Academic journal article
By Jackson, Evelyn W.; McGlinn, Shirley
Journal of College Reading and Learning , Vol. 31, No. 1
Optimal performance on standardized tests is an important goal for many college students, including those aspiring to professional or graduate school or those seeking certification. Test performance is dependent on the examinee's specific knowledge and abilities measured by the test as well as test-taking skills. Numerous test preparation resources, including books, software and coaching courses, have been developed in response to the proliferation of standardized tests. Since preparation may be costly and time consuming, students should make sure that any preparation strategy includes attention to the knowledge and skills that can make a difference. The focus of this study is to demonstrate the effect of knowing the test as one aspect of a test preparation strategy.
Review of Literature
Test-training activities for standardized tests range from brief instruction on test taking tips and techniques to longer interventions aimed at teaching content and improving skills measured by the test. Many claims of coaching effectiveness are anecdotal and do not describe the specific interventions in detail. College Board Online (January 11, 1999) reported that there is no credible evidence to support large increases in SAT scores. In a meta-analysis of studies on coaching for the SAT, Powers (1993) reported short-term programs result in small gains, the effect of coaching was greater for math than for verbal scores and that longer programs yielded stronger effects. In an earlier study Powers, Clark and Grandy score changes of coached and uncoached examinees on standardized tests were related to other group characteristics. For instance, examinees that sought training also used more methods of preparation, expressed more anxiety and applied to more selective schools.
A meta-analysis examining the effects of test training programs on achievement scores in high school demonstrated that longer training programs had significant effects on scores. In addition, higher effect sizes were reported when training involved coaching for a specific test than for providing general test taking skills (Samson, 1985).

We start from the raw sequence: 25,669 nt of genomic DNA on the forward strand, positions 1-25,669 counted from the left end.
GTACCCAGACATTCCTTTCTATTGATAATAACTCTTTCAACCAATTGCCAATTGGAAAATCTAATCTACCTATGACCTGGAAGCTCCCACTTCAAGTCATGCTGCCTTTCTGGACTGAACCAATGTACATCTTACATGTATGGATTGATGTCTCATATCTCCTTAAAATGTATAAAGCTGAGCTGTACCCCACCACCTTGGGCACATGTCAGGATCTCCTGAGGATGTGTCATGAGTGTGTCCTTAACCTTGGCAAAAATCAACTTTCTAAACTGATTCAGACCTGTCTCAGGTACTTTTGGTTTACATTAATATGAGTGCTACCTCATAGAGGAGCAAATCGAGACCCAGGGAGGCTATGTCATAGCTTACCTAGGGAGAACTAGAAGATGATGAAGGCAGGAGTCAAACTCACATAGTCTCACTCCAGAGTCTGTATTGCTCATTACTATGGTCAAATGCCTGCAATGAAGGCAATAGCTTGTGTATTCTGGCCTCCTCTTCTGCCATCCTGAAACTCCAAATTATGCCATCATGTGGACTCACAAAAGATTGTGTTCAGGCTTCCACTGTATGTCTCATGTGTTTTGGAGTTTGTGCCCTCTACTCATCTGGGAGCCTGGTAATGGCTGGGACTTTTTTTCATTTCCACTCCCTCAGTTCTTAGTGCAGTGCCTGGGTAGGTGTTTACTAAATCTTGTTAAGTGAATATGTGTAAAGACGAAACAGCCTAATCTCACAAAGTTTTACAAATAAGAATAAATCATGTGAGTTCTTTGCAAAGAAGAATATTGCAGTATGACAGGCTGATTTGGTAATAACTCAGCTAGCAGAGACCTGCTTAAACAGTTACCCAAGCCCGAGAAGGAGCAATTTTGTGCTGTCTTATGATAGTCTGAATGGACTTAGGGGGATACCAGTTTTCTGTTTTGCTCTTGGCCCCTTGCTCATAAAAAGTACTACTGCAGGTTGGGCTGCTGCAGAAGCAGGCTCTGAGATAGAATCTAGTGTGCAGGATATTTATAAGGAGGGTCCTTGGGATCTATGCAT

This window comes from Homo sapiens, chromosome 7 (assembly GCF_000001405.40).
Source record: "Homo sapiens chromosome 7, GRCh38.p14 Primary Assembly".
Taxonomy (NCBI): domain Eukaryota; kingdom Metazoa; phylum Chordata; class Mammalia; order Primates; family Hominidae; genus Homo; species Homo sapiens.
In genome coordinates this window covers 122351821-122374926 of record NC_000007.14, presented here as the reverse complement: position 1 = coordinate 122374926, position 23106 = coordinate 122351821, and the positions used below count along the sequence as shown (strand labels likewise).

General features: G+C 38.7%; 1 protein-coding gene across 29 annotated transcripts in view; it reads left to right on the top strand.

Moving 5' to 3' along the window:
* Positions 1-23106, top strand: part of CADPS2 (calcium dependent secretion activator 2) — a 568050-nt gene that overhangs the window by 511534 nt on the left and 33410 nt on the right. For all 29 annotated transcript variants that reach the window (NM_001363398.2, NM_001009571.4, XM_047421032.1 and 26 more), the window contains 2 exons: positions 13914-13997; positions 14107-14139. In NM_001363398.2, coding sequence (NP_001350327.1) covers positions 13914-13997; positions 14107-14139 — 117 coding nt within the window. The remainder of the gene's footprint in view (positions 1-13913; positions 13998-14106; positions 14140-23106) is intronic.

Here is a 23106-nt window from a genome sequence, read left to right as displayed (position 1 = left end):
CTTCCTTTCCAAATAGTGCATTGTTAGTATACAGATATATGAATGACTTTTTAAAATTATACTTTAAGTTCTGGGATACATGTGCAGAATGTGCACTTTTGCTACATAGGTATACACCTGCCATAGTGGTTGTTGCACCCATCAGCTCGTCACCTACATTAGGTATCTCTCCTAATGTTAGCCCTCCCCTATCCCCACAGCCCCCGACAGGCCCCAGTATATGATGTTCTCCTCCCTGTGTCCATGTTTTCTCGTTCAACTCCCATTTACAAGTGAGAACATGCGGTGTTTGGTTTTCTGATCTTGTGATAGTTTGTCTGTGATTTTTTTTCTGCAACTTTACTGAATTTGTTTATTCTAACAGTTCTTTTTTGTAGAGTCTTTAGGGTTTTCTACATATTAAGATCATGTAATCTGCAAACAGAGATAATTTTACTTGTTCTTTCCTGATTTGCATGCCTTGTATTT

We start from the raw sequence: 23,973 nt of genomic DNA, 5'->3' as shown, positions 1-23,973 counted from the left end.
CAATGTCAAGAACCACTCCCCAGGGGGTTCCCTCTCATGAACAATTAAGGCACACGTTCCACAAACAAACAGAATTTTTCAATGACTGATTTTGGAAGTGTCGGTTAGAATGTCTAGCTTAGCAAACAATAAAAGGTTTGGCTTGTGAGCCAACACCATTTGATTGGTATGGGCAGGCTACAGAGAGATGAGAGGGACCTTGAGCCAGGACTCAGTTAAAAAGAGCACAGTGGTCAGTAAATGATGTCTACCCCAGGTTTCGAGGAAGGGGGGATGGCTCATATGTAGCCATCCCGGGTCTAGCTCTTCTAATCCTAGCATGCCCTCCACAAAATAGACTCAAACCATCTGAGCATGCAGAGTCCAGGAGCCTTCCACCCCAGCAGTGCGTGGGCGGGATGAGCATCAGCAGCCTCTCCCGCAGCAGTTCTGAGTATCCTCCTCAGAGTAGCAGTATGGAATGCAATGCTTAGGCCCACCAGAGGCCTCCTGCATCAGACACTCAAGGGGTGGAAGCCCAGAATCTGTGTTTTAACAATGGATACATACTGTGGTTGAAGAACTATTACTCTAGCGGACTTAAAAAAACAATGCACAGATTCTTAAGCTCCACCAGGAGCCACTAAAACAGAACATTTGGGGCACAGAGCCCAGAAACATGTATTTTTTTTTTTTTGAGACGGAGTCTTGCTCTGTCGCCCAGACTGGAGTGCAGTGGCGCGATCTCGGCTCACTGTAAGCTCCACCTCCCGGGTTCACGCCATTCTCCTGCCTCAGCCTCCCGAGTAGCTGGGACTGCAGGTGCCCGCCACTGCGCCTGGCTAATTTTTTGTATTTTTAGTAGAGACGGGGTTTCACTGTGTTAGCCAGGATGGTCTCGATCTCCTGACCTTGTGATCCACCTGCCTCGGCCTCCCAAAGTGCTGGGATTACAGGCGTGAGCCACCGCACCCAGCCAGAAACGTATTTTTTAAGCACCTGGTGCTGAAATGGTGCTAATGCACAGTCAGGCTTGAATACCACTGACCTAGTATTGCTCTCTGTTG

Since all test takers are not trained in test-wiseness, training may be considered a source of test score pollution (Haladyna, Nolen & Hass, 1991) or even blatantly dishonest (Mehrens & Kaminski, 1989). However, to counter the possible pollutant effect Berliner and Cassanova (1986) suggested blending test-wiseness training into the curriculum so that all students have the opportunity to learn and practice the principles.
While there are contradictory reports on the appropriateness and effectiveness of training for a standardized test, there is even less known about what components of training actually make a difference in the examinee's score when differences are reported. Studies of test-wiseness have examined the effects of answer changing behavior, number of options in a multiple choice question, and the interaction of test-wiseness and knowledge of the content tested (Geiger, 1997; Rogers & Bateson, 1991; Rogers & Harley, 1999). Hembree (1987), analyzed 120 studies of test-wiseness and concluded that test-wiseness is one factor that can affect performance.
Test scores of those who repeat a test can improve, remain the same or even be lower. Change may be accounted for by examinee growth or diminishing of abilities, skills or knowledge being tested, by intervening test-wiseness training, by practice on the first test or they may be due to characteristics of the test itself (Berliner & Cassanova, 1986; Powers, 1993; Powers, Clark & Grandy, 1985; Roznowski & Bassett, 1992; Samson, 1985). Even if the testing instrument is reliable, the change in scores may be due to measurement error (Alderman, 1981; Powers, 1993) or factors such as regression toward the mean (Powers, 1993; Wilson, 1988).
Performance patterns for examinees who repeat standardized tests indicate that measures of verbal ability tend to be stable, showing small variability in score changes. …